31 AUGUST 1839, Page 11


TiE right to political conversion, claimed by the present Liberal candidate for Cambridge, (late Conservative Member for Ipswich) one of considerable ancient respectability : there is hardly a political character of our own age or the last that has not used it with more or less resolution. Political conversions are of all sorts and sizes. There is the whole conversion, the half conversion,

the quarter conversion—as many chromatic intervals of change, in short, as there are phases to the moon or points to the compass. Some gentlemen change once, some twice : some never cease changing. Some chamse suddenly and wholly, as it were by an in-

stantaneous burst of right— like the apostle Paul ; some gently and imperceptibly—like the sasmsons; some stick at a middle tint— like a parboiled lobster, neither red nor black ; some go the whole circle of change till they fuel themselves at home again—like Cap- tain Coos., All thh; is ss!ry natural, for, as somebody says, " Tot homilies tot sententise."

But political conversions have a immoral difference too, which it may be worth while to consider a little. To go no further, cer- tainly no two things can be more unlike than the pursuit of truth and the pursuit of place, and yet both are reputed efficient causes of political conversion. There is not a more honourable thing in

the world than apostacy, under imaginable circumstances ; nor a more influnous, under others. It may imply a host of virtues moral and intellectual ; or it may bespeak a number of the basest qualities. What more noble, than the candour that proclaims its errors, that publishes its fallibility, that braves prejudice and. odium and l'oluntarily incurs injury —for love of' the truth ? What more despicable, than the du,(Ttiou of public principle for sordid personal ends, or more revolting than the hypocrisy which pretends tm moral impulse for the act ? But it is always in this way that acts of the highest and acts of the lowest character, by a certain relation they have in very Nirtue of their disparity, are liable to be mistaken, one for the other. Nothing is so remote from any virtue as the vice that counterfeits it ; no coward like a bully ; no sinner like Tartutfe. That conduct so dissimilar in spirit should ever be so) like in scenting, may be considered a fact very discouraging to honest people ; and so it is : but honesty haa nothing but discouragement in this esda, and must ,mut on worse trials than those which stop at misconceptimm. The same circum- stance, however, is proportionately encouraging to knaves and by- poerites. No plausible placeman, who abandons all his early pro- fessions EH one swoop in order to qualify for a post under Govern- ment, ever wants the Janos-tags! of insulted virtue in reply to the taunts of Opposition. 2Cppearmices nets, be against him—place and conviction may have chanced together—suspicions may have arisen : but his own conscience acquits him ; he regards with perfect indifference those slanderous reproaches—ever heaped on courageous honesty when it ventured to think for itself. Thus comes off the shainefullest renegado, with the same speech as the conscientious independent patriot. Sooner or later, circumstances draw the distinction betweeu them.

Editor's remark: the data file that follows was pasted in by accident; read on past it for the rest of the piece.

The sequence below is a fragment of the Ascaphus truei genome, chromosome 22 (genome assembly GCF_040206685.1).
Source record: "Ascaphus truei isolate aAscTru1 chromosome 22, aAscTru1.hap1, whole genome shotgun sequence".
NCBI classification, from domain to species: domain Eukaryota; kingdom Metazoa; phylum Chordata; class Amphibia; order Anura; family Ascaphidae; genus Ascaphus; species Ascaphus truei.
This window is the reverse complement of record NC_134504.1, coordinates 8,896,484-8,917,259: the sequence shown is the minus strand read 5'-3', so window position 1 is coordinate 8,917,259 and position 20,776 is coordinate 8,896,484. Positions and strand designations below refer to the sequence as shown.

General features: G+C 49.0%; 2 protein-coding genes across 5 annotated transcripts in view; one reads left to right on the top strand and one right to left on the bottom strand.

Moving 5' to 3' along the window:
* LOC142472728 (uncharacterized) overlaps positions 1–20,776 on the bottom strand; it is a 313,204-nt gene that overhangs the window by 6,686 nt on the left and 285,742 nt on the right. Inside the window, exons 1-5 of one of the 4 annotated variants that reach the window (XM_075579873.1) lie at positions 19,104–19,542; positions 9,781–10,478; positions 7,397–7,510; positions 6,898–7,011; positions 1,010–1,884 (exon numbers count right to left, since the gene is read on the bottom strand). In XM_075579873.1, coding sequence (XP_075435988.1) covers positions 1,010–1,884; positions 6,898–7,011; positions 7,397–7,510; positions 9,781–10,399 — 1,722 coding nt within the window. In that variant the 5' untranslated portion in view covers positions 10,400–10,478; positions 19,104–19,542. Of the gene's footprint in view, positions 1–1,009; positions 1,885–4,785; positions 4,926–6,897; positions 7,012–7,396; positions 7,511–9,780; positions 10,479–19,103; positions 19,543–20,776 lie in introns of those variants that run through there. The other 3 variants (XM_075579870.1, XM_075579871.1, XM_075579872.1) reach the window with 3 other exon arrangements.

In judging of' that violent species of' political conversion which (by one of those arbitrary defamations .4' particular word, in which our language rejoices) is ganerally intended by " apostacy," it seldom happens that we are furnished with clear demonstrative evidence, and fir the most part we must form our opinion rather from the light of reto ..ve actions than from the action itself There

is no recipe that We knOW Or to LeSt the er immorality in convershot —no cunning powder than being thrown hi shall discover you the " black precipitate ;" but there otv rarely venting such cir- cumstances as, Aim! way or another, our fairly determine the sen- tence of the pub]; e. We inn Iceol hold, with the law of the land, that no gentleman should be deemed guilty of apostacy (luau 501580) until convicted of that crime ; hut then, We WoOld eoilVieL 000 good pre- better sumptive evidence, since, ill the Hahn', of the ease, nothing can be obbtitted. We must take vet lain lied col truths as we find them recordeml in the book of iltrli:111 Ill them we must trust. Wl• more! to bdieVe in no :oolpri,:isg e.iiimirrences or spiritual and ineto slid phaanneena whereby the isseele.1 truths of Whiggisns and a rair rowel salary are rotted to have ft on simultaneously ac- quired. It is to bonn libel to m ay Ilia( lilt'C Coi010nin sins of humanity have found their way to the Ion not ttll 1.h0. Mill colTtiptcd it.; 110 breado of privilege to proclaim an .\1.1%, oso :attlicient. grounds, an apostate and nmessule. 'Ma nAot se the Scotch .lenober for G:nton in the ti 1' moo' ratted to the Govern- ment after notzi..ely; himself' con,picassols ;Ionong-d ;lick Iteree4 de. nOtttletti, cO,h2aVolirett toiti-diy his bAtilolli by the leitnll ap- pe'msl 10 iiberi;; col unce, &c. it wd,-, aeo'on"iing to his view, too tonwarrantall., rrec(1,eso in, susp,:c1 a desiring any thing but the goed not h%, ceuatry zest C, tilt nur. it HMO were DCVO' to chitOtte his ! i ;0,.• ;;I. 1 e::perienee were to go for uothing! This, frein a (ILI' res...., was too much for the patience isc ess: ss.opssities sees: master Ammaa1 got such to batteling thou the until, of .1011.(' LA. Fix arta ToWNsliEND, that lie seems iison that time to hay! rsalained (sedum with the prafits, without taking ally further II...utile to esplain the honour or the purity, or fin " convictions." Fox paid in to (loci Ito. the So- perior js sogs'o nov of isis soil. To WNs111-..s is, if less provoking, was not less forcible.